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Amphisphaera cristata Carnevale, 1908

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Benson, 1966, p. 136-139; pl. 3, figs. 4-5:

Amphisphaera cf. uranus Haeckel

?Amphisphaera uranus Haeckel, 1887, Challenger Rept., Zool., vol. 18, p. 143.

Test consisting of two to three concentric spherical shells joined by numerous radial beams two of which are heavier, oppositely placed in one axis, and continue beyond the outer shell as prominent polar spines, one generally longer than the other although both are of nearly equal length in a few specimens. Outer or third shell generally spherical, in a few tests ellipsoidal, with smooth to thorny surface, with relatively small, equal, circular to subcircular, hexagonally arranged pores, 10-17 but generally 12-14 on half the circumference; polygonal frames present in most tests, absent in a few; thickness of shell wall variable, as thick as 18 µm. Second shell spherical with equal pores slightly smaller than those of the outer shell, otherwise similar, 8-10 on half the circumference; joined to the third shell by 5-30 or more thin, cylindrical, radial beams which arise from its surface. First or innermost shell barely visible in most tests and absent in several, polyhedral with large polygonal pores separated by thin bars, 2-3 pores on half the circumference. Polar beams arise from the surface of the first shell, are generally cylindrical and heavier than the other beams, and are oppositely placed in one axis, although in a few tests one of the beams is displaced a few degrees from the axis; in ellipsoidal tests beams are collinear with the major axis. Beams collinear with the two polar spines which are generally conical but in a few specimens are three-bladed; spines generally nearly equal in length but in a few tests one spine nearly twice the length of the other; spines of variable length and weight but are proportional to one another in each test.

Measurements; based on 30 specimens from stations 27, 34, and 46: diameter of outer (third) shell 76-166 µm, of second shell 38-47 µm, of first shell 16-22 µm; length of larger polar spine 23-10 µm, of smaller polar spine 16-80 µm.

Remarks. This species was placed within the genus Amphisphaera Haeckel because the spines in most tests are nearly equal, and fully developed forms have three concentric shells. None of Haeckel’s illustrated species of this genus could be identified with the Gulf species. On the basis of the size of the shells, as well as the number of regular pores on half the circumference of the outer shell, Amphisphaera uranus Haeckel (1887, p. 143) agrees fairly closely with the species from the Gulf. Identification, however, is not positive. Except for the lack of an inner shell Stylosphaera holosphaera Ehrenberg (1873 b, Pl. 8, fig. 14) is similar to the specimens from the Gulf, but identification is not positive because of Ehrenberg's poor illustration.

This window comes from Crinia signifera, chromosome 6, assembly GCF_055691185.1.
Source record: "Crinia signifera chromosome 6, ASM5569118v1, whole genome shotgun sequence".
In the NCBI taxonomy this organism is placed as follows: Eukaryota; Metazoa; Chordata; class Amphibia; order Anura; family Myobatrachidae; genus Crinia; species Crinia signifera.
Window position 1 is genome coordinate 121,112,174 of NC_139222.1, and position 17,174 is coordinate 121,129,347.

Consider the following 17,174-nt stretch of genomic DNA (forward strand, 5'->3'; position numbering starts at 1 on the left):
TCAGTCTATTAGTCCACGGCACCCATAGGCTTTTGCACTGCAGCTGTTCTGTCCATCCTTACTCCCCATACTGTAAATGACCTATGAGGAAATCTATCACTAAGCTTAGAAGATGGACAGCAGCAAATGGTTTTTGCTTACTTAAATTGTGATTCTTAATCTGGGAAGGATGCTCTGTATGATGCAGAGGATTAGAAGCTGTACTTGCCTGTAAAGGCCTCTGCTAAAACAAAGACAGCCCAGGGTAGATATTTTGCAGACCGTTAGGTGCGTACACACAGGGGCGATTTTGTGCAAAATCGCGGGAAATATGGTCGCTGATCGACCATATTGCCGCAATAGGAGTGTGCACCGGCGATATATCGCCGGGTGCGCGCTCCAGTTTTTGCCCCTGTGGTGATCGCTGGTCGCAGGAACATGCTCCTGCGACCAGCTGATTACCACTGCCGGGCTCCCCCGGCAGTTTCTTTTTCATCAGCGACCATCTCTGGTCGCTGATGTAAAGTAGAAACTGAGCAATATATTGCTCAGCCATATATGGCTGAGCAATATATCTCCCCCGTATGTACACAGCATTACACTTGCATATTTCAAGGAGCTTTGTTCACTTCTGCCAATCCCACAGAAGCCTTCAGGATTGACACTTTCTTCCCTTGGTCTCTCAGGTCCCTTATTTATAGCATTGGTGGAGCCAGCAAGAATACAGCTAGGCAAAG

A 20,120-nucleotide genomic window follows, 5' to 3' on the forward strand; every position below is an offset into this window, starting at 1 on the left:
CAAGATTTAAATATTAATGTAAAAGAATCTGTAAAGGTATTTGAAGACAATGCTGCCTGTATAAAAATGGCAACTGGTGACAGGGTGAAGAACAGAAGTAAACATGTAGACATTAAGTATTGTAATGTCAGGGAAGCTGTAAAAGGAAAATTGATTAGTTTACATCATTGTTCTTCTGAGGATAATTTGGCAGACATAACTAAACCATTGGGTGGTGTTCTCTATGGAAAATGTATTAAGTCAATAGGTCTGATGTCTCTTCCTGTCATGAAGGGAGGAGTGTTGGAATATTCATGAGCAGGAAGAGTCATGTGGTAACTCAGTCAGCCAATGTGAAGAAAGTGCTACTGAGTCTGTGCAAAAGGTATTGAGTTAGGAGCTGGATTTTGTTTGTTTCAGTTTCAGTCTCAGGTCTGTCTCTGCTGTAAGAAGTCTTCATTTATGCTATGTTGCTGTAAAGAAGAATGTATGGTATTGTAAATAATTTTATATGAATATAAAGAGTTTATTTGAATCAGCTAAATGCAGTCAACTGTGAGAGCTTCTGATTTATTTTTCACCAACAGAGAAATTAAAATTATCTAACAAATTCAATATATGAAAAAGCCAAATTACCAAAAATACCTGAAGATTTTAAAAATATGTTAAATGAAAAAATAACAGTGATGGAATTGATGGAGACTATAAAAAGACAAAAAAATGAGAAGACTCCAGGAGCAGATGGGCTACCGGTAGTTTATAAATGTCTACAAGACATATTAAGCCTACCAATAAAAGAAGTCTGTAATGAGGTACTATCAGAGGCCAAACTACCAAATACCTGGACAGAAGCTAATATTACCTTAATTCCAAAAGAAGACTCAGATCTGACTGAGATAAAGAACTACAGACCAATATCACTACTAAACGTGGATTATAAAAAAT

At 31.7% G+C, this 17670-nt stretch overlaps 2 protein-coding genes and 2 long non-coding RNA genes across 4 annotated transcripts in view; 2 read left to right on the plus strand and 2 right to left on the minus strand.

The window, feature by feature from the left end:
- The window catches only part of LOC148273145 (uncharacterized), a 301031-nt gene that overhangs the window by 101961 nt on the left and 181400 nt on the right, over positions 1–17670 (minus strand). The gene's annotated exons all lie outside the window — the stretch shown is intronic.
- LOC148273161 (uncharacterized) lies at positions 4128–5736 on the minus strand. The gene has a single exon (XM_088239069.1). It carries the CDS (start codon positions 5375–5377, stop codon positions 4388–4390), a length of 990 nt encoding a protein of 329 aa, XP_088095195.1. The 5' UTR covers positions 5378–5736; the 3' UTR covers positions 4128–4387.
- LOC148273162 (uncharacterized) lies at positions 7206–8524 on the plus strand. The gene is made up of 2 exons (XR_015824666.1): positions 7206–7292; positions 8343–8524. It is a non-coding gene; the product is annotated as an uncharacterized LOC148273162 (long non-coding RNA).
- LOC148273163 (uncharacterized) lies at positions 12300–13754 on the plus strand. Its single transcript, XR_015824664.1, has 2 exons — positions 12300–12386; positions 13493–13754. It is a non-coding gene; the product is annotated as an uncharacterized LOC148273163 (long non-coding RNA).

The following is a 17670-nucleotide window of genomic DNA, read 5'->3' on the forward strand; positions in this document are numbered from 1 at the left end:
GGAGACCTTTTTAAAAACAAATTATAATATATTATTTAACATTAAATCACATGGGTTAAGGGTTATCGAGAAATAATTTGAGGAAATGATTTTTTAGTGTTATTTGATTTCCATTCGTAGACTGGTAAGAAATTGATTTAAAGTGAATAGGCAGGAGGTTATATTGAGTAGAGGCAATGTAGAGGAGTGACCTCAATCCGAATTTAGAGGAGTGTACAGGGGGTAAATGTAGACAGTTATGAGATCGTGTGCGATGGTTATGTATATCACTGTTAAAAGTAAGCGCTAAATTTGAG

Stylosphaera (Sylosphaerantha) minor Clark and Campbell (1942, p. 27, Pl. 5, figs. 1, 2, 2a, 12) from the Eocene of California resembles the Gulf species but differs from it in the lack of an inner (first) shell. Without study of the type material of this species the presence of the inner shell cannot be verified. Clark and Campbell (1945 p. 11, Pl. 1, figs. 12-19) also identified the species from the Kreyenhagen formation of probable Eocene age in California. Stylosphaera fornasinii Vinassa de Regny (1900, p. 231, Pl. 1, fig. 15) from the Miocene of Italy is similar to the Gulf species but lacks the inner shell and has smaller, more numerous pores on the outer shell. The dimensions of the three shells and the number and size of the pores of the cortical shell of Amphisphaera cristata Carnevale (1908, pp. 14-15, Pl. 2, fig. 7) from the Miocene of northern Italy are similar to the Gulf species, but Carnevale's poor illustration lacks details for positive identification.
This species or species-group appears to have had a long geologic history, but the relationship of the Gulf species to the Tertiary species is not known. Specimens of the species show a large range of variation in the thickness of the outer shell wall and in the length and breadth of the polar spines, although the size and regular arrangement of the pores are relatively constant. This variability makes its identification with species illustrated in the literature difficult.

Distribution. This species is very rare in the Gulf sediments. It is present only at stations 27, 34, 46, 56, 90, 93, 133, and 184. It is present in slightly greater numbers in the southern Gulf; therefore, it should be considered an oceanic species.
A. uranus Haeckel (1887, P. 143) was reported from the western Indian Ocean. Members of this species or species-group have not been reported from high latitudes; therefore, it is probably a tropical or low latitude group.
Benson 1966











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